It try to link my ICT lessons in with current class topics wherever possible so that the children have: some consistency with their curriculum across each afternoon in the week (i.e. it's all about the same topic), the chance to purposefully practice/improve their ICT skills through a familiar context and so that they also have the opportunity to independently develop their understanding of the topic through ICT. Obviously, certain topics don't link very well - if at all - so I try to plan these in during more practical science topics (e.g. 'magnets') and the less exciting history/geography topics where any links would be tenuous at best and so that the children don't therefore suffer from losing an 'extra' lesson on them.
This week's Year 4 topic is all about 'friction', which at first thought is fairly tricky to plan an interesting ICT lesson on (bearing in mind that I want to save 2DIY for nearer Christmas). I did decide to try and link the lesson in with it though as I felt that it would give me the opportunity to teach the children some of the lesser-known features of Microsoft Word which are quite nice to learn and be aware of, even if they don't need to be used that regularly.
The activity which I came up with was creating a document explaining the possible factors may influence the thinking and braking distance of a car when it needs to stop. Using a technique that they've experienced in the past, I began by asking them to just copy out a few sentences of information that I'd put together - you could give them this on a printed sheet but to save paper, I inserted a picture of them into a document ready for them to copy underneath. As well as giving them the chance to practice their typing skills, I also cunningly included a few extra features which they had to learn how to insert:
- a forward slash;
- a colon;
- bullet points.
I believe that children at this age still need to be specifically taught how to insert these characters and by embedding them within a text, I hopefully gave them some purpose for typing them.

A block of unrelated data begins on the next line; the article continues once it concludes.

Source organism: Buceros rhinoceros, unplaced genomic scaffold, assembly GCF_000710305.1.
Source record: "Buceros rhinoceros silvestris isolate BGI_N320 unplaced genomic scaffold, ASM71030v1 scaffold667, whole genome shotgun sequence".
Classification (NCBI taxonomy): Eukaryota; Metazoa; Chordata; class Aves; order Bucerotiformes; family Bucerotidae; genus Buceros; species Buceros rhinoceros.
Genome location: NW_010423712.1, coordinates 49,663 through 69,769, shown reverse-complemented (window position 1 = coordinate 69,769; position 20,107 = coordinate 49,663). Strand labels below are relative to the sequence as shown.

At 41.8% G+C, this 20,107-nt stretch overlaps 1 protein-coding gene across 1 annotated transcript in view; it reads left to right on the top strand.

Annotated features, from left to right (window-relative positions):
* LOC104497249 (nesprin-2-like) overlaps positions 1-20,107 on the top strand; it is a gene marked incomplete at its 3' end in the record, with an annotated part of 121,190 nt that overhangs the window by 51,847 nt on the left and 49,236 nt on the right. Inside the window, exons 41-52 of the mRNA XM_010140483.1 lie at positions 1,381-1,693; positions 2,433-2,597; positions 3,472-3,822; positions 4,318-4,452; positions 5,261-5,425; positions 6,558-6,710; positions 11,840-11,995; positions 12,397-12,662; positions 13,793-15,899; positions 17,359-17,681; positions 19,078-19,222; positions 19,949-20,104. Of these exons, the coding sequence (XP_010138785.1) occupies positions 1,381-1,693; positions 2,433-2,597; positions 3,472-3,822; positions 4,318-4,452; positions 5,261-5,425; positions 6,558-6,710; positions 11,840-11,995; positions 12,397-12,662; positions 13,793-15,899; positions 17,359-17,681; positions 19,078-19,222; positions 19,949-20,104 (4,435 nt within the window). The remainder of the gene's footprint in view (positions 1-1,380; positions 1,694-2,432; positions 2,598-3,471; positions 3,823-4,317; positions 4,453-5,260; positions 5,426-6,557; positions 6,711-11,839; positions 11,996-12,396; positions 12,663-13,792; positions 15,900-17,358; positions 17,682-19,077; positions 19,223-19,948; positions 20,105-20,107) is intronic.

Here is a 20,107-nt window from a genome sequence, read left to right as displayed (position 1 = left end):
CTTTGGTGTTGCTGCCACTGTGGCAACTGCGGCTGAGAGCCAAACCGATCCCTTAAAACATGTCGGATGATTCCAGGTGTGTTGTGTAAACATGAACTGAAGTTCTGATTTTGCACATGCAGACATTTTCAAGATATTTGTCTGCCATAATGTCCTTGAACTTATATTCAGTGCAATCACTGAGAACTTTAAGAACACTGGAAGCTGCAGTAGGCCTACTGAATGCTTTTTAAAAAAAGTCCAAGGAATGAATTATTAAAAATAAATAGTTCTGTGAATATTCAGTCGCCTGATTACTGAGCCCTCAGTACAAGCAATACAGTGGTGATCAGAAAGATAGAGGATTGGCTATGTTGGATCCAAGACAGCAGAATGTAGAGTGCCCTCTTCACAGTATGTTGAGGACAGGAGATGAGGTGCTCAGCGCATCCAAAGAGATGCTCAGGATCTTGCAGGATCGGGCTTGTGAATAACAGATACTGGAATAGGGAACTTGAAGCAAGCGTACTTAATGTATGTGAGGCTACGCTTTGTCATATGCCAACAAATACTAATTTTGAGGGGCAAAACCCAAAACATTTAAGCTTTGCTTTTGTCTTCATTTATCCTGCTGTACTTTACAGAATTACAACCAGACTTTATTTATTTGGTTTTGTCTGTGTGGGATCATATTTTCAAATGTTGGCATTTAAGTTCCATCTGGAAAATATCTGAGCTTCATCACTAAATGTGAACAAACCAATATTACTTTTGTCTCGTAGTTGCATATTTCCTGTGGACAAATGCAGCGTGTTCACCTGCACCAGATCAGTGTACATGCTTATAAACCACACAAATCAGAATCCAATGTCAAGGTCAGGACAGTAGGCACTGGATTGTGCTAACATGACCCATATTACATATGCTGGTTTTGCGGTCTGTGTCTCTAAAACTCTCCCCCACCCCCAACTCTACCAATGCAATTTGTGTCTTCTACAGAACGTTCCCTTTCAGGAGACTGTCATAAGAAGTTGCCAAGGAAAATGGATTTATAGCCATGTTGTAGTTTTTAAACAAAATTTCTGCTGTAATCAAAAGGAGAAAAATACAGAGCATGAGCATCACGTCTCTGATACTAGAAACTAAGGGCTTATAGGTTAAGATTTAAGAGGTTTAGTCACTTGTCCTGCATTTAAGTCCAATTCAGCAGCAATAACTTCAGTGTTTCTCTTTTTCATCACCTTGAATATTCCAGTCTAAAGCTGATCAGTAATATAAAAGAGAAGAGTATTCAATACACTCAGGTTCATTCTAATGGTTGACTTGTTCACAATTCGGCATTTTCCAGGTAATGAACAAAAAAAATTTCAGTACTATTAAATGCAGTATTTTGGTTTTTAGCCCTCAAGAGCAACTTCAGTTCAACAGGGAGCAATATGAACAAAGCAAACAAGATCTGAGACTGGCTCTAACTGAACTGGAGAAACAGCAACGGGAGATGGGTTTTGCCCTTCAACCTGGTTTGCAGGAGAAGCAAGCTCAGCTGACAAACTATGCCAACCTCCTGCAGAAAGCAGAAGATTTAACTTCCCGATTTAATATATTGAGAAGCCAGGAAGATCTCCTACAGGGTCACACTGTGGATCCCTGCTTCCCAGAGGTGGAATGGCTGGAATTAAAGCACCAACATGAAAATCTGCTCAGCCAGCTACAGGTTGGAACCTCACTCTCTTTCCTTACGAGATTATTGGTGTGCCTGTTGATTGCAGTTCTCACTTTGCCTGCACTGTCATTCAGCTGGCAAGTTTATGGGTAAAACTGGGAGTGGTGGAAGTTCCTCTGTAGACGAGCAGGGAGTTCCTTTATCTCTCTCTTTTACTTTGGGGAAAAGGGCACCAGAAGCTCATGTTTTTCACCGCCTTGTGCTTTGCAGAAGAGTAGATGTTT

Next, I showed them a couple of ways of how to improve the appearance of their document - in addition to things like changing the font style and inserting clip art which they can already do quite confidently:
- changing the background colour of the page (and changing the colour of the text too to complement it if Word doesn't automatically do this);
- adding a border around the edge of the page, including changing its: style, thickness and colour.
The majority of the class created some fantastic information posters and in the plenary enjoyed talking about all the new ICT skills which they had learnt. The content in the document (car stopping distances) was just something that handily linked in with the class topic - the main focus was actually on developing their skills in presenting information in Word neatly (e.g. lists using bullet points) so the activity could quite easily be adapted to another topic if need be. Giving children the chance to combine a variety of formatting tools to improve the appearance of the work is something which they will always like doing and is something which, in my opinion, they do need showing if they are to be expected to create pleasing documents with complimentary colours/effects in future years on their own.
To finish with, here's a grid showing how I plan their word processing skills to develop during their time at my school: